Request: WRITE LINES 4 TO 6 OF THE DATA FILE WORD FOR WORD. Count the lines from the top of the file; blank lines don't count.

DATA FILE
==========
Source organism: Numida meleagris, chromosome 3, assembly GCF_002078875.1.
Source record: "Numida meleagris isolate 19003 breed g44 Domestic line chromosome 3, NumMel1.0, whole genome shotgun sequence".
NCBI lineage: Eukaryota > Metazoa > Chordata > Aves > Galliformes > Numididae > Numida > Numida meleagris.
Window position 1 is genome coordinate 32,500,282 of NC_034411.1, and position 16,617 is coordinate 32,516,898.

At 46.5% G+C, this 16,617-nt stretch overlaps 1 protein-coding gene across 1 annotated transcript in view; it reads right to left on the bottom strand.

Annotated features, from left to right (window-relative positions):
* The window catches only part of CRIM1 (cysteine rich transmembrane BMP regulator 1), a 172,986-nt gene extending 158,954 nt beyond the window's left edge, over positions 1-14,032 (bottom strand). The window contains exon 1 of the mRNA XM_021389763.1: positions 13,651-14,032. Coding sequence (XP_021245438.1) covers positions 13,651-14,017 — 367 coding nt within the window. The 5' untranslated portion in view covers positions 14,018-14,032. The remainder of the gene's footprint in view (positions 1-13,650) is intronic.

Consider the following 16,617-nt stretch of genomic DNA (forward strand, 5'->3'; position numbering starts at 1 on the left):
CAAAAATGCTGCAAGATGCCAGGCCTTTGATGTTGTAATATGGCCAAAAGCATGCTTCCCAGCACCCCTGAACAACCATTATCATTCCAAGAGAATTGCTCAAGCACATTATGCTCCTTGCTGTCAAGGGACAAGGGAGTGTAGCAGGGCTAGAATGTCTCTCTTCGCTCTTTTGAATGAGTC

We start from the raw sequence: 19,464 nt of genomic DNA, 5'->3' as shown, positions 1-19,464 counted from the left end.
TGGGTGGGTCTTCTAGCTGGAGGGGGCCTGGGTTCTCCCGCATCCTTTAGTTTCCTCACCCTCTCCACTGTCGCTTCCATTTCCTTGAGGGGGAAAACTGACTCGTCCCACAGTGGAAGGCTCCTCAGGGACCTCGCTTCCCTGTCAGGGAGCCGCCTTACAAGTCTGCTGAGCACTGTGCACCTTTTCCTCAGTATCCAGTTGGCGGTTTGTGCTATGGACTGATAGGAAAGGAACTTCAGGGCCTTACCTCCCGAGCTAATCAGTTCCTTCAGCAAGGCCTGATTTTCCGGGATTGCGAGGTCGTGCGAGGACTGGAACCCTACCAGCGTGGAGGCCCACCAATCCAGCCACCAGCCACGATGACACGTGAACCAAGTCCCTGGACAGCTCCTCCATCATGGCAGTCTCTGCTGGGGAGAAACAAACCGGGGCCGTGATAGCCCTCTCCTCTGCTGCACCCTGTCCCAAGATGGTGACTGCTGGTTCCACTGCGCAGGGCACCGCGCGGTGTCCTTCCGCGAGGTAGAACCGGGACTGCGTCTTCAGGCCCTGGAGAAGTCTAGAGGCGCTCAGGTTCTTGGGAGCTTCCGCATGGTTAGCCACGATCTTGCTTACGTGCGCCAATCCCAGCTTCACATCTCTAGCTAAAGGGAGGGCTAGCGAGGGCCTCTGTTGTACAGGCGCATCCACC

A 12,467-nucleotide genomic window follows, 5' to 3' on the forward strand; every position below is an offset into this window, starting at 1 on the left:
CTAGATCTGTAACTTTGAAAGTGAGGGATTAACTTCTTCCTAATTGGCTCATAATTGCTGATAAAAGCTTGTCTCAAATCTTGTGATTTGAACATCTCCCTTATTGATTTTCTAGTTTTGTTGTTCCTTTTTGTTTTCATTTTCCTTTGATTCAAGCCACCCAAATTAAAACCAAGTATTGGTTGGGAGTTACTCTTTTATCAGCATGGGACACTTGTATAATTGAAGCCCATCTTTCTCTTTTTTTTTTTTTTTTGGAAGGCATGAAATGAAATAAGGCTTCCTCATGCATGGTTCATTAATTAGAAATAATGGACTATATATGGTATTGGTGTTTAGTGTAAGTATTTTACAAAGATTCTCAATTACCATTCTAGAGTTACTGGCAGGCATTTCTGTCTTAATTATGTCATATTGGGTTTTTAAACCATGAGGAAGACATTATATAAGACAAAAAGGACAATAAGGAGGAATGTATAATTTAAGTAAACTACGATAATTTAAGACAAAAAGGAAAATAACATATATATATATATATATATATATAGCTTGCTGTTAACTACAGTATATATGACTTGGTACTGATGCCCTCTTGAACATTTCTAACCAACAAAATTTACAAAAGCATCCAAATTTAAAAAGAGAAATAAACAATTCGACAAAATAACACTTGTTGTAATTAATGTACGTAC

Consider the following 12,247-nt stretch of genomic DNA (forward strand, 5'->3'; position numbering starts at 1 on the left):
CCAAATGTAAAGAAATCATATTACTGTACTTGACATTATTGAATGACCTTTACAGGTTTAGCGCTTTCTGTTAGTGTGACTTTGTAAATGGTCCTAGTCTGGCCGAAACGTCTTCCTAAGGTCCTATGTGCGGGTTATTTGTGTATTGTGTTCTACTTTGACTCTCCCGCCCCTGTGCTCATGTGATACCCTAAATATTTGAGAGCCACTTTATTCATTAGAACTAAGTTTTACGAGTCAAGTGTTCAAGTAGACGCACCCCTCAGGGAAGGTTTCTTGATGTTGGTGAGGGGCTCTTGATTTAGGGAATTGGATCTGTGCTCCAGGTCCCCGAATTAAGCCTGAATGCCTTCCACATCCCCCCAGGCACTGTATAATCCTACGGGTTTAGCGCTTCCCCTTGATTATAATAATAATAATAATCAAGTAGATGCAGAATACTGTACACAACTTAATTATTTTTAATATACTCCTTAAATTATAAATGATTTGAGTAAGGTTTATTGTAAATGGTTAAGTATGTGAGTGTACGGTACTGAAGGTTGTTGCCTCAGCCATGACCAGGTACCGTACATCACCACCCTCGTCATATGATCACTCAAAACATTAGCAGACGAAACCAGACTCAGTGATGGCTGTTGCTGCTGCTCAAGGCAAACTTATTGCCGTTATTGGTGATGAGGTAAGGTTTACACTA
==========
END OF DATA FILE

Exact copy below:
Window position 1 is genome coordinate 32,500,282 of NC_034411.1, and position 16,617 is coordinate 32,516,898.

At 46.5% G+C, this 16,617-nt stretch overlaps 1 protein-coding gene across 1 annotated transcript in view; it reads right to left on the bottom strand.

Annotated features, from left to right (window-relative positions):